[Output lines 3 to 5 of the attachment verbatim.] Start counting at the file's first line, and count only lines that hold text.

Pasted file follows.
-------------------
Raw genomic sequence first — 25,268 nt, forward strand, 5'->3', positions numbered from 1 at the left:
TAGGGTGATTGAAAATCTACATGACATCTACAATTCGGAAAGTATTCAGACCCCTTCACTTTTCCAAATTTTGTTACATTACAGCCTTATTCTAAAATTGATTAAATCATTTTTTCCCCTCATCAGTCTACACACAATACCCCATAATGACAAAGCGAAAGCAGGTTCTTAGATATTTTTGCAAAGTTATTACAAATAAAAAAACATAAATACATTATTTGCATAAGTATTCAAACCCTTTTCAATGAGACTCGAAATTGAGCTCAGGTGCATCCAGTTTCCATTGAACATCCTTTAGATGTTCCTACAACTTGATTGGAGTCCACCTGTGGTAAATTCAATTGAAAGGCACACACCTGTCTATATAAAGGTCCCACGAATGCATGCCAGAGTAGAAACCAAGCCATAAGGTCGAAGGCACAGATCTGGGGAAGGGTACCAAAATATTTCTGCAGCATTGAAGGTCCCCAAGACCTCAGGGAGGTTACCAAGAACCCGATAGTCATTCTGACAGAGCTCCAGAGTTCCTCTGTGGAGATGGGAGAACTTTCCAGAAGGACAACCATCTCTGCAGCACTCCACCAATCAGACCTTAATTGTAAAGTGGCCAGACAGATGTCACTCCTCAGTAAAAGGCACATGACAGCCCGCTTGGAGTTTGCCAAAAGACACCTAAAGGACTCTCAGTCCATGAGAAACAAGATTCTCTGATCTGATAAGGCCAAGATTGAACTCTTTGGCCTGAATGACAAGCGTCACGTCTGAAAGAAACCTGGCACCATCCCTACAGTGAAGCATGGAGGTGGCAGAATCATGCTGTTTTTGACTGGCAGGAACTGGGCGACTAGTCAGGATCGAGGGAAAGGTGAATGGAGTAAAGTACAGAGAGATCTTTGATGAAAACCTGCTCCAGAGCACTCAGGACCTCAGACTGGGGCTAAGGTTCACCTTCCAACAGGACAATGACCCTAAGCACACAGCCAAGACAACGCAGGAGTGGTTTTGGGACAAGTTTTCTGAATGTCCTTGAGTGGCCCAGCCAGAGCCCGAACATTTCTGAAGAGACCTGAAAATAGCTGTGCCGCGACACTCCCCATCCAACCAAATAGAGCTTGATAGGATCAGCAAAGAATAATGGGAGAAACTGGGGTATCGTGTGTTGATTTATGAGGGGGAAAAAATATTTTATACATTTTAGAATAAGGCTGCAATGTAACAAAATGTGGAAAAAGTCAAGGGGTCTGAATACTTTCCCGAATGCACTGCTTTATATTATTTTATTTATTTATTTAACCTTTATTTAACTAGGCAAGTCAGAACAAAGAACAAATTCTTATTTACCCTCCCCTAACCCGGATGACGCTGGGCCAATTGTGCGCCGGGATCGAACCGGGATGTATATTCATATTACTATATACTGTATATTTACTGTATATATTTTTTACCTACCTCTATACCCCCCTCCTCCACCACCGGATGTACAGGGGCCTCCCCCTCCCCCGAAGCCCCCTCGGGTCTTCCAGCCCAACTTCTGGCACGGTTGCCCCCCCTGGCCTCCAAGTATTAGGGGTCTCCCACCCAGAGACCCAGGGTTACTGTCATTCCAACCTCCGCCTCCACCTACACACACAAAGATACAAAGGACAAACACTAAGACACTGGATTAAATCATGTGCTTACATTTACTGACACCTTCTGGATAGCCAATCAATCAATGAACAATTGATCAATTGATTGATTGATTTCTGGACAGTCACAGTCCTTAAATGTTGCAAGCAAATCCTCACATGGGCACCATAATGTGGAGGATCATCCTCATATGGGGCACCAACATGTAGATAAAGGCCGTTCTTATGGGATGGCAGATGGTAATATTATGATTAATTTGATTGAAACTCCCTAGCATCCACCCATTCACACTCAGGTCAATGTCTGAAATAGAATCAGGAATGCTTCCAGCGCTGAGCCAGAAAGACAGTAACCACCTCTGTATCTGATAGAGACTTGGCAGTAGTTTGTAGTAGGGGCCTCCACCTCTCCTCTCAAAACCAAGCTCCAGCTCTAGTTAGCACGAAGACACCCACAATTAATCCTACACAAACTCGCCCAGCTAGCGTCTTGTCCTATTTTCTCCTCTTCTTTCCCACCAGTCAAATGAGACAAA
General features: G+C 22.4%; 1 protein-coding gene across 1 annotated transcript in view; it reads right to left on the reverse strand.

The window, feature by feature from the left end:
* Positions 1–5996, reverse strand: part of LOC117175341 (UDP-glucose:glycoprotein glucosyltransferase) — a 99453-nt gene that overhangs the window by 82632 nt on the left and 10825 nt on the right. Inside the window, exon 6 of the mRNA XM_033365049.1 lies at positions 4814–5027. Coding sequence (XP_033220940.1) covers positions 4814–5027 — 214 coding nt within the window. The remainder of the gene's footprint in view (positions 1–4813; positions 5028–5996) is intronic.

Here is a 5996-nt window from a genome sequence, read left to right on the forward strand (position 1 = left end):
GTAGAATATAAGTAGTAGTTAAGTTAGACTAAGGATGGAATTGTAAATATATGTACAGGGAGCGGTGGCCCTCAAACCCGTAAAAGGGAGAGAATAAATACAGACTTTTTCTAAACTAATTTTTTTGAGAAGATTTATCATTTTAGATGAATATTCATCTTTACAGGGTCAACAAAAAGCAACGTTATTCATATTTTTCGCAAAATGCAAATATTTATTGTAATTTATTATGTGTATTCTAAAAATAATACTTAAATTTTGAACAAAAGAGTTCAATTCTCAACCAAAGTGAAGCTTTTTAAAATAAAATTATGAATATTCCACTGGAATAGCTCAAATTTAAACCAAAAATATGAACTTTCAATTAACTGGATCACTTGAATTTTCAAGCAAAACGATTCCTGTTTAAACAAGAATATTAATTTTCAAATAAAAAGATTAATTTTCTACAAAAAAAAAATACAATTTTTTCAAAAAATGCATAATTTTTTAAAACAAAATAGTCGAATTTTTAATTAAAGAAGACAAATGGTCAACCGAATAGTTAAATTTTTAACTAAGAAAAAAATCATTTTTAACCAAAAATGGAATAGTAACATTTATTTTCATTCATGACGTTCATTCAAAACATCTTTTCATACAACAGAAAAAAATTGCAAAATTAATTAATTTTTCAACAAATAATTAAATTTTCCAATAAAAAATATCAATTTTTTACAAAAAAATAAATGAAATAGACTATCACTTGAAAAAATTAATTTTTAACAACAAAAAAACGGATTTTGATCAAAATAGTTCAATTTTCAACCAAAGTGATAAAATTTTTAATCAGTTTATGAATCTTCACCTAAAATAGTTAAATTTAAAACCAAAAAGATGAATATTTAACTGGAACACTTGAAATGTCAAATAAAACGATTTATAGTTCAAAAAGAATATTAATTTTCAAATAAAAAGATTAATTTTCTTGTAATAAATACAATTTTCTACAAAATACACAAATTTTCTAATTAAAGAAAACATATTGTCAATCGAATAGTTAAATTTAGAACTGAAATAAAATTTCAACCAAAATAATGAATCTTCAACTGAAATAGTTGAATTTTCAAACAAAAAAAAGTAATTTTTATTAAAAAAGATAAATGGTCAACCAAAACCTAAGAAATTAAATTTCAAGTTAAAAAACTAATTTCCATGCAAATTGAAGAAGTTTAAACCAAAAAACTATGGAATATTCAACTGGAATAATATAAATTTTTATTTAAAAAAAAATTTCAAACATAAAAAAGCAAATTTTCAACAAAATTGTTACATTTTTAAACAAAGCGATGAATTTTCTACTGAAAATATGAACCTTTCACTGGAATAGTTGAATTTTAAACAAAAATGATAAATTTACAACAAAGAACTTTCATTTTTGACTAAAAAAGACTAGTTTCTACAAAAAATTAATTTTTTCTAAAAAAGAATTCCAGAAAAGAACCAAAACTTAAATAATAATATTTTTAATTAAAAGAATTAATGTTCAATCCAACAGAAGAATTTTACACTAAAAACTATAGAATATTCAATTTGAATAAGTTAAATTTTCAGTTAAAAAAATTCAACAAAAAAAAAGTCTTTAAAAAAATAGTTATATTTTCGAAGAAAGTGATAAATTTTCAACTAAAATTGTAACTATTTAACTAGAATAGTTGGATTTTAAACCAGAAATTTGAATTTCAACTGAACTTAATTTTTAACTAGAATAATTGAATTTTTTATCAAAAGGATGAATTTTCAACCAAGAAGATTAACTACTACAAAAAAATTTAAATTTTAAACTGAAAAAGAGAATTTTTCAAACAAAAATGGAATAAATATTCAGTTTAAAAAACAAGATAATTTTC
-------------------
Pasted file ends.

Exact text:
General features: G+C 22.4%; 1 protein-coding gene across 1 annotated transcript in view; it reads right to left on the reverse strand.

The window, feature by feature from the left end:
* Positions 1–5996, reverse strand: part of LOC117175341 (UDP-glucose:glycoprotein glucosyltransferase) — a 99453-nt gene that overhangs the window by 82632 nt on the left and 10825 nt on the right. Inside the window, exon 6 of the mRNA XM_033365049.1 lies at positions 4814–5027. Coding sequence (XP_033220940.1) covers positions 4814–5027 — 214 coding nt within the window. The remainder of the gene's footprint in view (positions 1–4813; positions 5028–5996) is intronic.